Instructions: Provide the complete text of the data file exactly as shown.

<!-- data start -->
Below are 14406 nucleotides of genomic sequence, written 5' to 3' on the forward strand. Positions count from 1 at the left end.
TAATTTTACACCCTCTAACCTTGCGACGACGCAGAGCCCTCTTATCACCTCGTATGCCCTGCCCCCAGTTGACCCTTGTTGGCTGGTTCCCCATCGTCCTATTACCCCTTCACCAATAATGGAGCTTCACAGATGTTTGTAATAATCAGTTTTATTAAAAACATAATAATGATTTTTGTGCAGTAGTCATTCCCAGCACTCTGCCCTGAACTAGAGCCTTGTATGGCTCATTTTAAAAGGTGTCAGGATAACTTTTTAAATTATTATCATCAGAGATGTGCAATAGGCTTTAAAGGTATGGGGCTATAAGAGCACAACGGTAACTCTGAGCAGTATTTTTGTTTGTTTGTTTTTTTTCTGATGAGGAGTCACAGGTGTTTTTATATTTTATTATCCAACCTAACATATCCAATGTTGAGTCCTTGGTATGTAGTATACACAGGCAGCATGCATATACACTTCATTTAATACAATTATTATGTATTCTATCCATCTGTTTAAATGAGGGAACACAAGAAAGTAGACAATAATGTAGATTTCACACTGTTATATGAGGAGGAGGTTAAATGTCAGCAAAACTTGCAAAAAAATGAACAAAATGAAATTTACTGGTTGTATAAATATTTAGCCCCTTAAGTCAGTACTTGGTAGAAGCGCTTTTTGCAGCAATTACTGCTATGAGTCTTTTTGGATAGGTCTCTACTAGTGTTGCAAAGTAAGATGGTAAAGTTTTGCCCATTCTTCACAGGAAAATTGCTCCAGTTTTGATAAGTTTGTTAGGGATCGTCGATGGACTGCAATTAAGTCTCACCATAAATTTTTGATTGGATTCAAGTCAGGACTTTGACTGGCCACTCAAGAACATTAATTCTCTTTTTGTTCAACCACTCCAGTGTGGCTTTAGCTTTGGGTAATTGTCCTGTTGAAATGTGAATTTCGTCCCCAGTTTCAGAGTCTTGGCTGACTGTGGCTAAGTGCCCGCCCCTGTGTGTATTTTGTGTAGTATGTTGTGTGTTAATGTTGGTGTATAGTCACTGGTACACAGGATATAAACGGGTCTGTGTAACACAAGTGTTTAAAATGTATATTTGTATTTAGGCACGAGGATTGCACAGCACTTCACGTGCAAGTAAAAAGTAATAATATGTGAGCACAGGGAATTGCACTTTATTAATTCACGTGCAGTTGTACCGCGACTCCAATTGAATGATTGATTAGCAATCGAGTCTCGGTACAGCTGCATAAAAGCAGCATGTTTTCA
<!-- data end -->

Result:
Below are 14406 nucleotides of genomic sequence, written 5' to 3' on the forward strand. Positions count from 1 at the left end.
TAATTTTACACCCTCTAACCTTGCGACGACGCAGAGCCCTCTTATCACCTCGTATGCCCTGCCCCCAGTTGACCCTTGTTGGCTGGTTCCCCATCGTCCTATTACCCCTTCACCAATAATGGAGCTTCACAGATGTTTGTAATAATCAGTTTTATTAAAAACATAATAATGATTTTTGTGCAGTAGTCATTCCCAGCACTCTGCCCTGAACTAGAGCCTTGTATGGCTCATTTTAAAAGGTGTCAGGATAACTTTTTAAATTATTATCATCAGAGATGTGCAATAGGCTTTAAAGGTATGGGGCTATAAGAGCACAACGGTAACTCTGAGCAGTATTTTTGTTTGTTTGTTTTTTTTCTGATGAGGAGTCACAGGTGTTTTTATATTTTATTATCCAACCTAACATATCCAATGTTGAGTCCTTGGTATGTAGTATACACAGGCAGCATGCATATACACTTCATTTAATACAATTATTATGTATTCTATCCATCTGTTTAAATGAGGGAACACAAGAAAGTAGACAATAATGTAGATTTCACACTGTTATATGAGGAGGAGGTTAAATGTCAGCAAAACTTGCAAAAAAATGAACAAAATGAAATTTACTGGTTGTATAAATATTTAGCCCCTTAAGTCAGTACTTGGTAGAAGCGCTTTTTGCAGCAATTACTGCTATGAGTCTTTTTGGATAGGTCTCTACTAGTGTTGCAAAGTAAGATGGTAAAGTTTTGCCCATTCTTCACAGGAAAATTGCTCCAGTTTTGATAAGTTTGTTAGGGATCGTCGATGGACTGCAATTAAGTCTCACCATAAATTTTTGATTGGATTCAAGTCAGGACTTTGACTGGCCACTCAAGAACATTAATTCTCTTTTTGTTCAACCACTCCAGTGTGGCTTTAGCTTTGGGTAATTGTCCTGTTGAAATGTGAATTTCGTCCCCAGTTTCAGAGTCTTGGCTGACTGTGGCTAAGTGCCCGCCCCTGTGTGTATTTTGTGTAGTATGTTGTGTGTTAATGTTGGTGTATAGTCACTGGTACACAGGATATAAACGGGTCTGTGTAACACAAGTGTTTAAAATGTATATTTGTATTTAGGCACGAGGATTGCACAGCACTTCACGTGCAAGTAAAAAGTAATAATATGTGAGCACAGGGAATTGCACTTTATTAATTCACGTGCAGTTGTACCGCGACTCCAATTGAATGATTGATTAGCAATCGAGTCTCGGTACAGCTGCATAAAAGCAGCATGTTTTCA